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Why Does Intermarriage Increase Immigrant Employment? The Role of Networks

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  • Furtado, Delia

    (University of Connecticut)

  • Theodoropoulos, Nikolaos

    (University of Cyprus)

Abstract

Social networks are commonly understood to play a large role in the labor market success of immigrants. Using 2000 U.S. Census data, this paper examines whether access to native networks, as measured by marriage to a native, increases the probability of immigrant employment. We start by confirming in both least squares and instrumental variables frameworks that marriage to a native indeed increases immigrant employment rates. Next, we show that the returns to marrying a native are not likely to arise solely from legal status acquired through marriage or characteristics of native spouses. We then present several pieces of evidence suggesting that networks obtained through marriage play an important part in explaining the relationship between marriage decisions and employment.

Suggested Citation

  • Furtado, Delia & Theodoropoulos, Nikolaos, 2010. "Why Does Intermarriage Increase Immigrant Employment? The Role of Networks," IZA Discussion Papers 5080, Institute of Labor Economics (IZA).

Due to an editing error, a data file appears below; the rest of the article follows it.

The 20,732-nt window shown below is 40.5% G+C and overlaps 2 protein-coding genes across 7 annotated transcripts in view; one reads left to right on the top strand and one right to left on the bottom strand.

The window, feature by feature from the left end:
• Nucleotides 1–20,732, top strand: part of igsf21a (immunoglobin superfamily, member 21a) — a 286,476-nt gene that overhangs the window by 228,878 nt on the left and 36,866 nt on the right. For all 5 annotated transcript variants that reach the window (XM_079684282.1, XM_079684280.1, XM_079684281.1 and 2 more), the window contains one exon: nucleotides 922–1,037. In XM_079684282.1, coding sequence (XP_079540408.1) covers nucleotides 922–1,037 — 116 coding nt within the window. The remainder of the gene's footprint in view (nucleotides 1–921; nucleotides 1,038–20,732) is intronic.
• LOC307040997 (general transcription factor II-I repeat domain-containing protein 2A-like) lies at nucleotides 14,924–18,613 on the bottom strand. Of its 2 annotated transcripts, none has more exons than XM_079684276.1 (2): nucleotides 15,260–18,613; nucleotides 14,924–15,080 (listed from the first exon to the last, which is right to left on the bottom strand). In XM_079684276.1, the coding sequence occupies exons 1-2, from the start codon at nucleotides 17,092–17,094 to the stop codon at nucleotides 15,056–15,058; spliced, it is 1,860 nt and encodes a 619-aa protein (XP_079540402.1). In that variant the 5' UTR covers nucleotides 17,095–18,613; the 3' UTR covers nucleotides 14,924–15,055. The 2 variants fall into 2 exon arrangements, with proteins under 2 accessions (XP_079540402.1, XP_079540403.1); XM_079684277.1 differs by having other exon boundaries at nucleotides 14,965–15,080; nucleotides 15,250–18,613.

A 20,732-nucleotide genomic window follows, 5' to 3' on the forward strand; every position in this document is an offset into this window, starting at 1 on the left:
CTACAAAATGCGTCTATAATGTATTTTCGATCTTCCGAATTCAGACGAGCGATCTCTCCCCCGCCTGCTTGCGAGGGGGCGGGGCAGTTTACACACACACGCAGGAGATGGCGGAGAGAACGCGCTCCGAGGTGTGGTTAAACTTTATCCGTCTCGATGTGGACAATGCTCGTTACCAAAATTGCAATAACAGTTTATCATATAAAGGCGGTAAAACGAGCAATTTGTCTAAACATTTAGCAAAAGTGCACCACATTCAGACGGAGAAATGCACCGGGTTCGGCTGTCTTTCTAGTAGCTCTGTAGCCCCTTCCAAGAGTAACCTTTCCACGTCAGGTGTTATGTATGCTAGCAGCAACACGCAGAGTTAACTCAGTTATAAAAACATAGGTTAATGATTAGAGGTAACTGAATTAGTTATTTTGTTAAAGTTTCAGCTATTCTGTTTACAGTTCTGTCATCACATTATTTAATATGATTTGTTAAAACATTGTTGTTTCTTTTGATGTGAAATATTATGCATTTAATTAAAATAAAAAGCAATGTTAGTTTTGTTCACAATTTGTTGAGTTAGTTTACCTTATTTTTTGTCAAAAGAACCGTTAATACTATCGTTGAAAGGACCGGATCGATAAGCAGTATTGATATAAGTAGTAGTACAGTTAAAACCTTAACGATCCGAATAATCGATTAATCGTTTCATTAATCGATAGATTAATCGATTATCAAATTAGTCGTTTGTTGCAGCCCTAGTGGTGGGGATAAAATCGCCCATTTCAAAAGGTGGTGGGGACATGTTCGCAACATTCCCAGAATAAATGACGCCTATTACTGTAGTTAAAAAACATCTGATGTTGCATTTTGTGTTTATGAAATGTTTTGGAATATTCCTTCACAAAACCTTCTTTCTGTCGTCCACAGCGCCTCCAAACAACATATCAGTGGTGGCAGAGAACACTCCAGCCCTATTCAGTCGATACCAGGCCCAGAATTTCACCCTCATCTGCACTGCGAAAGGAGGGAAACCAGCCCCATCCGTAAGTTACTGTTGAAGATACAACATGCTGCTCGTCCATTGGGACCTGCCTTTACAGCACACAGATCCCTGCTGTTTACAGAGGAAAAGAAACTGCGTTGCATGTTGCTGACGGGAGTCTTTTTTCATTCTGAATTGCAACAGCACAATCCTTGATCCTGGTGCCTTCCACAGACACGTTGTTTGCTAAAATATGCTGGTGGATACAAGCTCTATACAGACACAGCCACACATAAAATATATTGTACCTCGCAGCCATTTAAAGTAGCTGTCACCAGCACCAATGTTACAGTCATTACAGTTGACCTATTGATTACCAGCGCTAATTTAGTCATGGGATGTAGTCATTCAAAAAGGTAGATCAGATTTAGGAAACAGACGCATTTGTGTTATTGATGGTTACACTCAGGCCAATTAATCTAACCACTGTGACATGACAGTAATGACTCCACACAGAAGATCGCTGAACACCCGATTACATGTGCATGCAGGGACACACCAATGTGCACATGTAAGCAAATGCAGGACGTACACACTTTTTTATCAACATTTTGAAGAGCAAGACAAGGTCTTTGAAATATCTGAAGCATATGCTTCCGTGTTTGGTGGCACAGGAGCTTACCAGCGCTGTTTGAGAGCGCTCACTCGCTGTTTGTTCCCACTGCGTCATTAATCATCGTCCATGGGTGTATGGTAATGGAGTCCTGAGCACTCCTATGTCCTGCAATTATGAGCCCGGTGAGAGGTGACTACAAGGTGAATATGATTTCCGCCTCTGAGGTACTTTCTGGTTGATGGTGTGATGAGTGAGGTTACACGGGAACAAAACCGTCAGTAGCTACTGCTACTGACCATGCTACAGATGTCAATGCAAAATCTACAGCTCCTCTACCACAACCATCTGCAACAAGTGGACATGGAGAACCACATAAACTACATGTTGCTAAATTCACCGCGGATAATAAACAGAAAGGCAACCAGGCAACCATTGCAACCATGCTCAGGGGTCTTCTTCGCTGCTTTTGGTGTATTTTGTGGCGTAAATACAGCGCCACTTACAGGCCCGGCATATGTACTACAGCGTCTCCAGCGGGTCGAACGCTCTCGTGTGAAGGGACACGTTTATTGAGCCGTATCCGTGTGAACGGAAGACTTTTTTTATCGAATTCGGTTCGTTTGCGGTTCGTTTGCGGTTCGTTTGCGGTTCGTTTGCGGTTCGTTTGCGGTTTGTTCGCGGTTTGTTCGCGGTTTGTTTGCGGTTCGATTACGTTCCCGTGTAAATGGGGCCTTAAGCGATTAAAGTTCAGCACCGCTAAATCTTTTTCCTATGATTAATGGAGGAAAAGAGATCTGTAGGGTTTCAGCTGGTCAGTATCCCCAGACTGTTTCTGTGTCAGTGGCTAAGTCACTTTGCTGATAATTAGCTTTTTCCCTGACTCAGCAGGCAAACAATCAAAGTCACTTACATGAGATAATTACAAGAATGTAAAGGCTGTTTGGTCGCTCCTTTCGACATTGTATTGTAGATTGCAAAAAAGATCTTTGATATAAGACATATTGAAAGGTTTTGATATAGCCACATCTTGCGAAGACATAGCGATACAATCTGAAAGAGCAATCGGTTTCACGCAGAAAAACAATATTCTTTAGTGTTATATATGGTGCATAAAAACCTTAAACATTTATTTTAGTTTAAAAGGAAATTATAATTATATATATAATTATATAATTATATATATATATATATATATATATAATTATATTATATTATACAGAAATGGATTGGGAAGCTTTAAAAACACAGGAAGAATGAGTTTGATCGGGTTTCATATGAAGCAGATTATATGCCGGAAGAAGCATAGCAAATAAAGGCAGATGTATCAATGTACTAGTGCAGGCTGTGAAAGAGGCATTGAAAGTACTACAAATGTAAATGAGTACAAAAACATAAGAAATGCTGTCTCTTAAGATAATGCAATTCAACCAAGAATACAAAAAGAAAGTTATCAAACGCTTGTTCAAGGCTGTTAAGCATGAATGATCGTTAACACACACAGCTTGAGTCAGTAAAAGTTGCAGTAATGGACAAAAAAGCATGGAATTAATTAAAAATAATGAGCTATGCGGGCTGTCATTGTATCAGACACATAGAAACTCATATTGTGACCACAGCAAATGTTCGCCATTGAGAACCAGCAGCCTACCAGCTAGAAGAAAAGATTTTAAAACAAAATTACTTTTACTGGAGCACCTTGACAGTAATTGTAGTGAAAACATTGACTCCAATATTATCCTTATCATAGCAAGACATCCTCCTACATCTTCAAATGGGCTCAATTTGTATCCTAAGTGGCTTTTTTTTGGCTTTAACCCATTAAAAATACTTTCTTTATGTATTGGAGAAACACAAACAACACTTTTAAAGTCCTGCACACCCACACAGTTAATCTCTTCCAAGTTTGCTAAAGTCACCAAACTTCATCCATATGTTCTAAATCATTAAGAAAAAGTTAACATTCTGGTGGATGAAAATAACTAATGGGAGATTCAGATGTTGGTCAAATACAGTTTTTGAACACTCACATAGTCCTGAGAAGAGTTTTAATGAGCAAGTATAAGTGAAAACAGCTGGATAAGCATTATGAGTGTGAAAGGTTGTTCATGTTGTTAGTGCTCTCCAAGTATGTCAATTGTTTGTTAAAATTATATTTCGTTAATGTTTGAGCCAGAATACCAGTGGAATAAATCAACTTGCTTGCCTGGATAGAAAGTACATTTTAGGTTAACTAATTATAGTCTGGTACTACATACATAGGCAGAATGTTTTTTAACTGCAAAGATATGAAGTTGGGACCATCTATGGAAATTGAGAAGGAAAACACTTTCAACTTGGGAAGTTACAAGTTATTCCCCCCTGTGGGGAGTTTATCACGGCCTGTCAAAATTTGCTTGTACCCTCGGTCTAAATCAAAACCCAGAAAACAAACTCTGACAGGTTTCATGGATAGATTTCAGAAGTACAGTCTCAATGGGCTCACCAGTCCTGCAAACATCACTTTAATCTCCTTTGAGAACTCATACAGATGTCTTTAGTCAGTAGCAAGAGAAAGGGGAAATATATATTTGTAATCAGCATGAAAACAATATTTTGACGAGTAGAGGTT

• Handle: RePEc:iza:izadps:dp5080
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    More about this item

    Keywords

    employment; marriage; immigration; networks;
    All these keywords.

    JEL classification:

    • J61 - Labor and Demographic Economics - - Mobility, Unemployment, Vacancies, and Immigrant Workers - - - Geographic Labor Mobility; Immigrant Workers
    • J12 - Labor and Demographic Economics - - Demographic Economics - - - Marriage; Marital Dissolution; Family Structure
    • J21 - Labor and Demographic Economics - - Demand and Supply of Labor - - - Labor Force and Employment, Size, and Structure

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